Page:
Michael McConnell on the Ninth Amendment

One of the puzzles in constitutional law has been the original meaning of the Ninth Amendment. Some years ago, during his unsuccessful confirmation hearings, Judge Robert Bork analogized our lack of understanding of the Amendment to the situation where the language of a constitutional provision was obscured by an inkblot. He argued that since we don’t understand the provision, we are in no better position to enforce it than if an ink blot covered it.

Over the years, various explanations have been offered for the amendment. Some have argued that it protects enumerated natural rights to the same extent as the enumerated constitutional rights.  Others have interpreted it to have a much less significant role.

In my view, the best interpretation of the Amendment is supplied by Michael McConnell in a relatively recent law review article. At the beginning of my scholarly career, I had come upon the same idea, but was persuaded not to write it up. My mistake, although I don’t think I would have done as good a job as McConnell does.

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Thinking about Property Rights Can Solve This

Retro Red Toilet sign on white brick wall

The public debate in America over access to public restrooms by transgendered people has largely been dominated by vague claims for morality, justice and fairness. The situation was further complicated by the Justice Department’s decision to send a Mafioso-style letter to public school districts to adopt policies allowing transgendered individuals to use bathrooms of their choosing or lose federal funding. It’s a deal they shouldn’t refuse.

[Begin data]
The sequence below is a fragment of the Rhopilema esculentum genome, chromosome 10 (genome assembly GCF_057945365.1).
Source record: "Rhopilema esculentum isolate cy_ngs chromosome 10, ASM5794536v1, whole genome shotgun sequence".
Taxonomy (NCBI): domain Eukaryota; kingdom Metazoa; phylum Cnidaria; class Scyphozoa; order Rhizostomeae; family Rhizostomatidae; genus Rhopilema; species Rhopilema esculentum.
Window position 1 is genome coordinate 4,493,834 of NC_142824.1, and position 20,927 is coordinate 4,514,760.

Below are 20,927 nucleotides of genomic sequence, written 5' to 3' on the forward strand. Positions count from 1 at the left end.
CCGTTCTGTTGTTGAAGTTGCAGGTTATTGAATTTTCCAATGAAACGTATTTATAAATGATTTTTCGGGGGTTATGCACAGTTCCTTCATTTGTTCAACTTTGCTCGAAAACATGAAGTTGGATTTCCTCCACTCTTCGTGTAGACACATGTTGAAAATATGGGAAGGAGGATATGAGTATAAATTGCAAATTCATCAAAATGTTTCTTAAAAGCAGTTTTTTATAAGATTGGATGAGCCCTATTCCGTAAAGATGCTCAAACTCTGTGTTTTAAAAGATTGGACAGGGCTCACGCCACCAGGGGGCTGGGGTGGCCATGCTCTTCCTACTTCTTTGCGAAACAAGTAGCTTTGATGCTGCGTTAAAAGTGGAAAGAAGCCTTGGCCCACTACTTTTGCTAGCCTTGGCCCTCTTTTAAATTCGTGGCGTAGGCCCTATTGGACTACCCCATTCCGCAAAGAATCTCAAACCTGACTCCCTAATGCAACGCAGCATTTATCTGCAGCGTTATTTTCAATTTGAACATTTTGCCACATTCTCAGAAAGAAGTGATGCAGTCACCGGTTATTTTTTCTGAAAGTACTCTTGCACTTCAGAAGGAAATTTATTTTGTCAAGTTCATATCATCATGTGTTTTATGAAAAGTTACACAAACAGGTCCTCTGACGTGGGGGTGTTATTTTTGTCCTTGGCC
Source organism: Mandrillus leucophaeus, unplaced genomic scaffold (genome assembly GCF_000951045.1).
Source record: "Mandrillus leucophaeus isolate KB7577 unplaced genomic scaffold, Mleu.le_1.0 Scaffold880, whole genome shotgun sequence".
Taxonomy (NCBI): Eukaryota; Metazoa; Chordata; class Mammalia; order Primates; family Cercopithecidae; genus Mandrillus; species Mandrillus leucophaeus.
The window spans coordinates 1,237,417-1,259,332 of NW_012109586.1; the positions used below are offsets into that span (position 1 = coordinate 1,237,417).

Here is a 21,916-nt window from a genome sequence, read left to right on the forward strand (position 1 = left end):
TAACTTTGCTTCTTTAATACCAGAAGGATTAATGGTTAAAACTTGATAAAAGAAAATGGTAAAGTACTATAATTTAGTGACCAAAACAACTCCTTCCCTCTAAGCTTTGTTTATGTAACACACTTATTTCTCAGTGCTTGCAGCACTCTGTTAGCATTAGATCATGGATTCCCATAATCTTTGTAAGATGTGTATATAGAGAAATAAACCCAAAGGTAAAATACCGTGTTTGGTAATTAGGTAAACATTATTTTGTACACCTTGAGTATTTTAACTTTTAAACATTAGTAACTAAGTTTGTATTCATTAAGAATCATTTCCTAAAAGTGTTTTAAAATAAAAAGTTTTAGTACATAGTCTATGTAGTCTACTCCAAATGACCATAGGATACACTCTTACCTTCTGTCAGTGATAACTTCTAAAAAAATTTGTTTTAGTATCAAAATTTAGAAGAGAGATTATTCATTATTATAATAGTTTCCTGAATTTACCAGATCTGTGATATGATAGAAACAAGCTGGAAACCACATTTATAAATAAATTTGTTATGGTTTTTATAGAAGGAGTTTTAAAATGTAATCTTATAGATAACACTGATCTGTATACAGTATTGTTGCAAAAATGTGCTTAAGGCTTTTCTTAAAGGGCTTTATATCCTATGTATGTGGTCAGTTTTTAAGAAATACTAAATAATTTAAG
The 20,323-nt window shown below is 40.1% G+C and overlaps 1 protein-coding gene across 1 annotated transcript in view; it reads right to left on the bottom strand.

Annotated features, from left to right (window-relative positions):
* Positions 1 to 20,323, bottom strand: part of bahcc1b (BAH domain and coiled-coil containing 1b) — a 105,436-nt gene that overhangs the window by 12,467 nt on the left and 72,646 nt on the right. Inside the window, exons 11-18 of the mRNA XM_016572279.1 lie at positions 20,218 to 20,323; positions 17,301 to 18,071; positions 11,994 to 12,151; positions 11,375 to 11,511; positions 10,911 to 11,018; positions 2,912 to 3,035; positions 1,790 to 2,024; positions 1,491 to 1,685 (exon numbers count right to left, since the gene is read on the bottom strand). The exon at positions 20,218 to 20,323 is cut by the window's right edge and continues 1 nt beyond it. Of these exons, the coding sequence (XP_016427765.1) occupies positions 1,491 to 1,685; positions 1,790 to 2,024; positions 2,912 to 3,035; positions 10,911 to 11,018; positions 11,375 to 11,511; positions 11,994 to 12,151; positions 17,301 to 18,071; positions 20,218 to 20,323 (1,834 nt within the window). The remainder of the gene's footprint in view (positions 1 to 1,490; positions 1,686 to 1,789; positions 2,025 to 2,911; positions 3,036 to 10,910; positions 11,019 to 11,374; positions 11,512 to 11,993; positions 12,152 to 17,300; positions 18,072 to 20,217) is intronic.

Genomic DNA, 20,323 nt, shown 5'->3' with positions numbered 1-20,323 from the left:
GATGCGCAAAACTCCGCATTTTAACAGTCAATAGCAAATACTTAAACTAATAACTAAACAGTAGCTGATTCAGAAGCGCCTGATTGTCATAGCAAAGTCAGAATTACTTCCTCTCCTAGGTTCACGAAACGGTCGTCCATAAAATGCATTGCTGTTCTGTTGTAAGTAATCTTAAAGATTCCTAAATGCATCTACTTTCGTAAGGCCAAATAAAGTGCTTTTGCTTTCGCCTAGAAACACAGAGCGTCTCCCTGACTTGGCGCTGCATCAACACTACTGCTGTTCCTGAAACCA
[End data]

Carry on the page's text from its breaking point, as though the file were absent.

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The Ryan “contretrumps” and the Separation of Powers

UNITED STATES - MAY 12 - House Speaker Paul Ryan speaks at a news conference following his meeting with Republican presidential candidate Donald Trump. (Photo By Al Drago/CQ Roll Call)

Now that Donald Trump is their presumptive nominee, elected officials within the Republican Party are faced with the difficult question of how they should respond. Some are saying it isn’t at all difficult—the people have spoken, by golly!—but I beg to differ. It’s a genuinely hard political question that ought to be framed by philosophical, institutional, and constitutional considerations.

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It Isn’t 1964: Don’t Nationalize Decisions about Transgender Access

The Obama administration has ordered schools and government facilities to give transgender individuals access to facilities such as bathrooms and showers on the basis of the gender which they identify, regardless of their biological sex.  Ed Whelan has already shown in a series of persuasive posts how wrong the administration is in it its interpretation of Titles VII and IX of the Civil Right Act. Here I want to discuss another mistake: the impulse to nationalize rules about complex matters of social norms that are better handled by private and decentralized ordering.

Permitting transgender people to use facilities involves issues of respect for individual difference and the privacy of personal space. I am not sure how I would resolve these issues myself. It may well depend on circumstances, such as context and place. But we will make more sensible resolutions of these issues in the long run, if the businesses and localities are allowed to make their own decisions for private and public facilities respectively.  New social norms are likely to be shaped for the better, if individuals and groups are allowed to act freely without government intervention outside of preventing force and fraud.

The contrary view is that this is a matter of civil rights where national laws are needed based on philosophical premises. The analogy is to the discrimination against African Americans before the Civil Rights Act.  Indeed, for the left on such matters it is always 1964.

But the analogy to racial discrimination of that era is misleading.

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The President’s Power to Spend